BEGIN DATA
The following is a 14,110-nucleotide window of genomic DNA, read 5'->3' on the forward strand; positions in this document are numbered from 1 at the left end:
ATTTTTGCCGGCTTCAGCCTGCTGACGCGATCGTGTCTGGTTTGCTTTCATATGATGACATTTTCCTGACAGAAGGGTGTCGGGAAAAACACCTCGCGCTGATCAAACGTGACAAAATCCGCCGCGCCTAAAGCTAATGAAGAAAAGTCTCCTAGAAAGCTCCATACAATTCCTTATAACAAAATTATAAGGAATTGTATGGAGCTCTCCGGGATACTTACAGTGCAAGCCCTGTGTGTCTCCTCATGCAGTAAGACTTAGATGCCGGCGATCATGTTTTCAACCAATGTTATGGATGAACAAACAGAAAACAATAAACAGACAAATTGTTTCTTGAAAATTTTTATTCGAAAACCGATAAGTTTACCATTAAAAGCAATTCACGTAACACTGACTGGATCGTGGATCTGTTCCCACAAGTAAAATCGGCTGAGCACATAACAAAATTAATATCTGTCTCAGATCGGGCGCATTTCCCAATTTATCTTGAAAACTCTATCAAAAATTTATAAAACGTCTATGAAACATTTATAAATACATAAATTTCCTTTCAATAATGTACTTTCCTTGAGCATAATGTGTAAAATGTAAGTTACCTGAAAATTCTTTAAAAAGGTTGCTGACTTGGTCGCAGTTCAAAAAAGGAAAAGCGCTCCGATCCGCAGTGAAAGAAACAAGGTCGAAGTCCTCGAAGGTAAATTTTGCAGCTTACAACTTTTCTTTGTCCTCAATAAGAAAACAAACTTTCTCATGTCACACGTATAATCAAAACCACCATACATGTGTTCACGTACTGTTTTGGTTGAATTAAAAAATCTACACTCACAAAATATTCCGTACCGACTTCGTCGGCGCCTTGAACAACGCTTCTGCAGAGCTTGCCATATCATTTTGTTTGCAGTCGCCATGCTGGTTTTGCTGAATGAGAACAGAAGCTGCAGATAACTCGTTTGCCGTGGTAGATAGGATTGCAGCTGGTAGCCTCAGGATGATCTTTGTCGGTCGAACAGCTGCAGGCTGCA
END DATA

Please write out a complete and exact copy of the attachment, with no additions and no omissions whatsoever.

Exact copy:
The following is a 14,110-nucleotide window of genomic DNA, read 5'->3' on the forward strand; positions in this document are numbered from 1 at the left end:
ATTTTTGCCGGCTTCAGCCTGCTGACGCGATCGTGTCTGGTTTGCTTTCATATGATGACATTTTCCTGACAGAAGGGTGTCGGGAAAAACACCTCGCGCTGATCAAACGTGACAAAATCCGCCGCGCCTAAAGCTAATGAAGAAAAGTCTCCTAGAAAGCTCCATACAATTCCTTATAACAAAATTATAAGGAATTGTATGGAGCTCTCCGGGATACTTACAGTGCAAGCCCTGTGTGTCTCCTCATGCAGTAAGACTTAGATGCCGGCGATCATGTTTTCAACCAATGTTATGGATGAACAAACAGAAAACAATAAACAGACAAATTGTTTCTTGAAAATTTTTATTCGAAAACCGATAAGTTTACCATTAAAAGCAATTCACGTAACACTGACTGGATCGTGGATCTGTTCCCACAAGTAAAATCGGCTGAGCACATAACAAAATTAATATCTGTCTCAGATCGGGCGCATTTCCCAATTTATCTTGAAAACTCTATCAAAAATTTATAAAACGTCTATGAAACATTTATAAATACATAAATTTCCTTTCAATAATGTACTTTCCTTGAGCATAATGTGTAAAATGTAAGTTACCTGAAAATTCTTTAAAAAGGTTGCTGACTTGGTCGCAGTTCAAAAAAGGAAAAGCGCTCCGATCCGCAGTGAAAGAAACAAGGTCGAAGTCCTCGAAGGTAAATTTTGCAGCTTACAACTTTTCTTTGTCCTCAATAAGAAAACAAACTTTCTCATGTCACACGTATAATCAAAACCACCATACATGTGTTCACGTACTGTTTTGGTTGAATTAAAAAATCTACACTCACAAAATATTCCGTACCGACTTCGTCGGCGCCTTGAACAACGCTTCTGCAGAGCTTGCCATATCATTTTGTTTGCAGTCGCCATGCTGGTTTTGCTGAATGAGAACAGAAGCTGCAGATAACTCGTTTGCCGTGGTAGATAGGATTGCAGCTGGTAGCCTCAGGATGATCTTTGTCGGTCGAACAGCTGCAGGCTGCA